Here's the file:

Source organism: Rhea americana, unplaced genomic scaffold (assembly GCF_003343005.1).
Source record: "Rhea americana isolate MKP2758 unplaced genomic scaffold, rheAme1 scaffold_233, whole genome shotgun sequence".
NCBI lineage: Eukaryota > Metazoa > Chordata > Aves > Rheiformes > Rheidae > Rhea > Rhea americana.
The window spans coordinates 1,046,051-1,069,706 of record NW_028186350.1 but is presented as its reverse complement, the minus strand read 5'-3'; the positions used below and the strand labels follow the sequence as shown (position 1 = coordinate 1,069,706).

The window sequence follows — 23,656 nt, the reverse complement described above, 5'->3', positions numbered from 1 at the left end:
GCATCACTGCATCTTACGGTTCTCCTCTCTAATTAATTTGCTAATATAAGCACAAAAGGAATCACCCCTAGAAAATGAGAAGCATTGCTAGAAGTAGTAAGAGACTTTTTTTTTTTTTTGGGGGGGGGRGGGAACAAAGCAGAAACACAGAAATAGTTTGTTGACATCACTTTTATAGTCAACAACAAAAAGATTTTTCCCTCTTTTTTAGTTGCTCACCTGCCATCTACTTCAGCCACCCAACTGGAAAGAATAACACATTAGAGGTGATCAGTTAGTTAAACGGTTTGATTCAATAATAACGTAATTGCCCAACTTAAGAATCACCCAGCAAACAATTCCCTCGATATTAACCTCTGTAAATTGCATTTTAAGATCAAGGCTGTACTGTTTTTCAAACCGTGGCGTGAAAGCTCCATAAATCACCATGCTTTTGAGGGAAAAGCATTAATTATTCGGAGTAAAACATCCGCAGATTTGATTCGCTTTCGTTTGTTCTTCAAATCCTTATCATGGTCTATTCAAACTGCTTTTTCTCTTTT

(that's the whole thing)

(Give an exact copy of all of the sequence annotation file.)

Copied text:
Source organism: Rhea americana, unplaced genomic scaffold (assembly GCF_003343005.1).
Source record: "Rhea americana isolate MKP2758 unplaced genomic scaffold, rheAme1 scaffold_233, whole genome shotgun sequence".
NCBI lineage: Eukaryota > Metazoa > Chordata > Aves > Rheiformes > Rheidae > Rhea > Rhea americana.
The window spans coordinates 1,046,051-1,069,706 of record NW_028186350.1 but is presented as its reverse complement, the minus strand read 5'-3'; the positions used below and the strand labels follow the sequence as shown (position 1 = coordinate 1,069,706).

The window sequence follows — 23,656 nt, the reverse complement described above, 5'->3', positions numbered from 1 at the left end:
GCATCACTGCATCTTACGGTTCTCCTCTCTAATTAATTTGCTAATATAAGCACAAAAGGAATCACCCCTAGAAAATGAGAAGCATTGCTAGAAGTAGTAAGAGACTTTTTTTTTTTTTTGGGGGGGGGRGGGAACAAAGCAGAAACACAGAAATAGTTTGTTGACATCACTTTTATAGTCAACAACAAAAAGATTTTTCCCTCTTTTTTAGTTGCTCACCTGCCATCTACTTCAGCCACCCAACTGGAAAGAATAACACATTAGAGGTGATCAGTTAGTTAAACGGTTTGATTCAATAATAACGTAATTGCCCAACTTAAGAATCACCCAGCAAACAATTCCCTCGATATTAACCTCTGTAAATTGCATTTTAAGATCAAGGCTGTACTGTTTTTCAAACCGTGGCGTGAAAGCTCCATAAATCACCATGCTTTTGAGGGAAAAGCATTAATTATTCGGAGTAAAACATCCGCAGATTTGATTCGCTTTCGTTTGTTCTTCAAATCCTTATCATGGTCTATTCAAACTGCTTTTTCTCTTTT